Becoming a Survivor
If you have experienced sexual assault, you are a victim of a terrible crime. What happened was not your fault. Even further, nothing you did caused you to be assaulted. The only person to blame is the assailant – the person who committed the sexual assault.
You might experience a variety of emotions and/or physical reactions to the assault. You may feel shocked, sad, depressed, embarrassed, humiliated, angry, afraid, confused, betrayed or many other emotions. You may disbelieve or deny that this even happened to you. You may experience disordered eating, loss of the desire to eat, trouble sleeping, problems oversleeping, nausea, headaches, body fatigue or other physical symptoms. Experiencing any or none of these reactions is normal – everyone reacts to sexual assault differently.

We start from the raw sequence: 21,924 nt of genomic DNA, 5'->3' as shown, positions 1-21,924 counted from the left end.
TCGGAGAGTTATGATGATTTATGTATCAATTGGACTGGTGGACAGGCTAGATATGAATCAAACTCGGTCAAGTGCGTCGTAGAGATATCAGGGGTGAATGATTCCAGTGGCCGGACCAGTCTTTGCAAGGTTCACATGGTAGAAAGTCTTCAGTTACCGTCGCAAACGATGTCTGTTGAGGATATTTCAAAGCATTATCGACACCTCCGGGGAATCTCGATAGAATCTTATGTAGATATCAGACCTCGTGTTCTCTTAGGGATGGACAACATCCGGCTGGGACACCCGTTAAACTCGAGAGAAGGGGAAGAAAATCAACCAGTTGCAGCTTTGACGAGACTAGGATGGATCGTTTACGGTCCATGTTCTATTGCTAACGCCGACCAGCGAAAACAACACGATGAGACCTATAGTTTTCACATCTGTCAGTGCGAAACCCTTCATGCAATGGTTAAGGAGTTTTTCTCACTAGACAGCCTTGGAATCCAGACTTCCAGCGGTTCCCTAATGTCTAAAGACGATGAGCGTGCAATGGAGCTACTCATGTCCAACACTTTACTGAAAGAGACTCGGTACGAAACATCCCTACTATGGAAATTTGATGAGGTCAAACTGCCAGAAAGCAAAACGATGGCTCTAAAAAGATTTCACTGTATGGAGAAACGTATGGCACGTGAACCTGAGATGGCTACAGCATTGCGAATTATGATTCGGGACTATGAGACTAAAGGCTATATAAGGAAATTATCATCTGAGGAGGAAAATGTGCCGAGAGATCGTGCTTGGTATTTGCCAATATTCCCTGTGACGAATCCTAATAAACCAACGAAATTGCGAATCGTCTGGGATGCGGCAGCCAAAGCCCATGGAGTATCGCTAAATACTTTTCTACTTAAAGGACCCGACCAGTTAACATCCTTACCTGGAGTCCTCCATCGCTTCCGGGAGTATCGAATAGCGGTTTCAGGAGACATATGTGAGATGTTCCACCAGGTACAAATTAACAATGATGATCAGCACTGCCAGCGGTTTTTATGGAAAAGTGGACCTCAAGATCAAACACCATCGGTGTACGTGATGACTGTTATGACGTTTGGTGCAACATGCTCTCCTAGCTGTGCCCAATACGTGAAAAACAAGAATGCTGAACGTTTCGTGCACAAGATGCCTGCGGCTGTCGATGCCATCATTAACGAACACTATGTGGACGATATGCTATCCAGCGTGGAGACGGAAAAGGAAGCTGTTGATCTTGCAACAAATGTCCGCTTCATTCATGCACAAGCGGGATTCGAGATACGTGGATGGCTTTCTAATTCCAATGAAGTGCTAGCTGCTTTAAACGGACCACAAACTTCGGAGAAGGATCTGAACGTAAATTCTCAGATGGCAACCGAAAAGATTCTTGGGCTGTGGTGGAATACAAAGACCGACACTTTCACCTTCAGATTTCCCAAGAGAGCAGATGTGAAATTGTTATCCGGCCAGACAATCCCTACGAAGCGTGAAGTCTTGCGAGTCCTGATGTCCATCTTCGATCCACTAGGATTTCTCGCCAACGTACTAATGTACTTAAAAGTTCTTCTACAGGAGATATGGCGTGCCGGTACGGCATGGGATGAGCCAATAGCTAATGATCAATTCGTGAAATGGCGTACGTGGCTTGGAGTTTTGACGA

You have survived a sexual assault. Although you were victimized, you are now a survivor and when you are ready, you can take efforts to regain control and heal from the sexual assault. We want to help you be aware of the opportunities you have toward healing and empowerment. It is often helpful for survivors to share their experience with those they trust, seek medical attention to ensure their physical health and well being, utilize Lighthouse Services or other community services, receive counseling and report the crime. You can choose to receive any or all of these services.
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